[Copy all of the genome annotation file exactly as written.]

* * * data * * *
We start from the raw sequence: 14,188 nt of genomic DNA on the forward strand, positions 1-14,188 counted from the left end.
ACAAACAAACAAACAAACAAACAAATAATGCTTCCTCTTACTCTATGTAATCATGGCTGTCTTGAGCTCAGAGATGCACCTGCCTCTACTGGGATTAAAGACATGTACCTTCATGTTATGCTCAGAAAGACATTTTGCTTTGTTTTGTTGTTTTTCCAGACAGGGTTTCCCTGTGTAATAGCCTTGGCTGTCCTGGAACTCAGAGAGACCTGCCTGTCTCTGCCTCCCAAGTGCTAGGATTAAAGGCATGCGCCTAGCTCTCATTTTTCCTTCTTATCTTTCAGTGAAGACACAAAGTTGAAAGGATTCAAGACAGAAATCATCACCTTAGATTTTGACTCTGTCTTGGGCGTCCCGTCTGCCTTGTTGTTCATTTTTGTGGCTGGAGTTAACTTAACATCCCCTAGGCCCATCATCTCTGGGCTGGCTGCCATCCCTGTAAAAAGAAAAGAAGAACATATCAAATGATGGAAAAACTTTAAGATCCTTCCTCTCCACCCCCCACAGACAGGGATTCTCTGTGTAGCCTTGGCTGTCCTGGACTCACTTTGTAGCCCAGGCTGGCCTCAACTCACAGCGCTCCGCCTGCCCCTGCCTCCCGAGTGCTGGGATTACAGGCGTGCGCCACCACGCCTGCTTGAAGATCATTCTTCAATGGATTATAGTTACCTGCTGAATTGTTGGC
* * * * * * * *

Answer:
We start from the raw sequence: 14,188 nt of genomic DNA on the forward strand, positions 1-14,188 counted from the left end.
ACAAACAAACAAACAAACAAACAAATAATGCTTCCTCTTACTCTATGTAATCATGGCTGTCTTGAGCTCAGAGATGCACCTGCCTCTACTGGGATTAAAGACATGTACCTTCATGTTATGCTCAGAAAGACATTTTGCTTTGTTTTGTTGTTTTTCCAGACAGGGTTTCCCTGTGTAATAGCCTTGGCTGTCCTGGAACTCAGAGAGACCTGCCTGTCTCTGCCTCCCAAGTGCTAGGATTAAAGGCATGCGCCTAGCTCTCATTTTTCCTTCTTATCTTTCAGTGAAGACACAAAGTTGAAAGGATTCAAGACAGAAATCATCACCTTAGATTTTGACTCTGTCTTGGGCGTCCCGTCTGCCTTGTTGTTCATTTTTGTGGCTGGAGTTAACTTAACATCCCCTAGGCCCATCATCTCTGGGCTGGCTGCCATCCCTGTAAAAAGAAAAGAAGAACATATCAAATGATGGAAAAACTTTAAGATCCTTCCTCTCCACCCCCCACAGACAGGGATTCTCTGTGTAGCCTTGGCTGTCCTGGACTCACTTTGTAGCCCAGGCTGGCCTCAACTCACAGCGCTCCGCCTGCCCCTGCCTCCCGAGTGCTGGGATTACAGGCGTGCGCCACCACGCCTGCTTGAAGATCATTCTTCAATGGATTATAGTTACCTGCTGAATTGTTGGC